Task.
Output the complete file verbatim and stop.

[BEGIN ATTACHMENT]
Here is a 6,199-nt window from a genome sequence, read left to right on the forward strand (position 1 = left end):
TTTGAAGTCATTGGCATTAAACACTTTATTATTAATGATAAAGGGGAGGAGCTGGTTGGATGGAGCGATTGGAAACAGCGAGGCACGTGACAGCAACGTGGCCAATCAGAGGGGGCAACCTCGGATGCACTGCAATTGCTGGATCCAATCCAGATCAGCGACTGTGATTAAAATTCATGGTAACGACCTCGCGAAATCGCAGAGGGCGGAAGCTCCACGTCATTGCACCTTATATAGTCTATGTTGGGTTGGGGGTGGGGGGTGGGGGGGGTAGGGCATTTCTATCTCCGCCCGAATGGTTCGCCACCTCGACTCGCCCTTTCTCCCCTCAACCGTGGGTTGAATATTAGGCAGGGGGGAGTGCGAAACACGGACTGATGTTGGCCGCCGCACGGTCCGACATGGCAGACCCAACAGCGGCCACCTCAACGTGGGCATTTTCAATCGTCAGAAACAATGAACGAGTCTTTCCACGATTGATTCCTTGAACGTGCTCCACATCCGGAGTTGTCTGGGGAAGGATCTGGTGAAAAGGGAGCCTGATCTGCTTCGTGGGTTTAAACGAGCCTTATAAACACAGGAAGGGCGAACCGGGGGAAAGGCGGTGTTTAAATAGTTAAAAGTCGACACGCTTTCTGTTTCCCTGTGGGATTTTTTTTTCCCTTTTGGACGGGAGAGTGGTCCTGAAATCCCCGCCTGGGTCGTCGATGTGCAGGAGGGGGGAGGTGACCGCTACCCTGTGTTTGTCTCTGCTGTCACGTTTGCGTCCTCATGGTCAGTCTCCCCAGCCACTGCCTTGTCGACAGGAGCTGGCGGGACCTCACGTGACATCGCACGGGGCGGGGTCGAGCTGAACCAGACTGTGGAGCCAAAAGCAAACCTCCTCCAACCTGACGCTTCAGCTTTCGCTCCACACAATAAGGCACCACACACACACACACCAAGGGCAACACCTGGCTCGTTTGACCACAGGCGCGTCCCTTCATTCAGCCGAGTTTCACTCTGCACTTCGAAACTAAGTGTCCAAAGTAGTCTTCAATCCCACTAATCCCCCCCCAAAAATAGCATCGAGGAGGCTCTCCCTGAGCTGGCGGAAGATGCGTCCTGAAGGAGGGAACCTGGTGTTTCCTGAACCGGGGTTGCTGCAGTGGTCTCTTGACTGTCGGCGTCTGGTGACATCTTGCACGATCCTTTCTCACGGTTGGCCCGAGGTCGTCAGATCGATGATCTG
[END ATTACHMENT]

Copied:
Here is a 6,199-nt window from a genome sequence, read left to right on the forward strand (position 1 = left end):
TTTGAAGTCATTGGCATTAAACACTTTATTATTAATGATAAAGGGGAGGAGCTGGTTGGATGGAGCGATTGGAAACAGCGAGGCACGTGACAGCAACGTGGCCAATCAGAGGGGGCAACCTCGGATGCACTGCAATTGCTGGATCCAATCCAGATCAGCGACTGTGATTAAAATTCATGGTAACGACCTCGCGAAATCGCAGAGGGCGGAAGCTCCACGTCATTGCACCTTATATAGTCTATGTTGGGTTGGGGGTGGGGGGTGGGGGGGGTAGGGCATTTCTATCTCCGCCCGAATGGTTCGCCACCTCGACTCGCCCTTTCTCCCCTCAACCGTGGGTTGAATATTAGGCAGGGGGGAGTGCGAAACACGGACTGATGTTGGCCGCCGCACGGTCCGACATGGCAGACCCAACAGCGGCCACCTCAACGTGGGCATTTTCAATCGTCAGAAACAATGAACGAGTCTTTCCACGATTGATTCCTTGAACGTGCTCCACATCCGGAGTTGTCTGGGGAAGGATCTGGTGAAAAGGGAGCCTGATCTGCTTCGTGGGTTTAAACGAGCCTTATAAACACAGGAAGGGCGAACCGGGGGAAAGGCGGTGTTTAAATAGTTAAAAGTCGACACGCTTTCTGTTTCCCTGTGGGATTTTTTTTTCCCTTTTGGACGGGAGAGTGGTCCTGAAATCCCCGCCTGGGTCGTCGATGTGCAGGAGGGGGGAGGTGACCGCTACCCTGTGTTTGTCTCTGCTGTCACGTTTGCGTCCTCATGGTCAGTCTCCCCAGCCACTGCCTTGTCGACAGGAGCTGGCGGGACCTCACGTGACATCGCACGGGGCGGGGTCGAGCTGAACCAGACTGTGGAGCCAAAAGCAAACCTCCTCCAACCTGACGCTTCAGCTTTCGCTCCACACAATAAGGCACCACACACACACACACCAAGGGCAACACCTGGCTCGTTTGACCACAGGCGCGTCCCTTCATTCAGCCGAGTTTCACTCTGCACTTCGAAACTAAGTGTCCAAAGTAGTCTTCAATCCCACTAATCCCCCCCCAAAAATAGCATCGAGGAGGCTCTCCCTGAGCTGGCGGAAGATGCGTCCTGAAGGAGGGAACCTGGTGTTTCCTGAACCGGGGTTGCTGCAGTGGTCTCTTGACTGTCGGCGTCTGGTGACATCTTGCACGATCCTTTCTCACGGTTGGCCCGAGGTCGTCAGATCGATGATCTG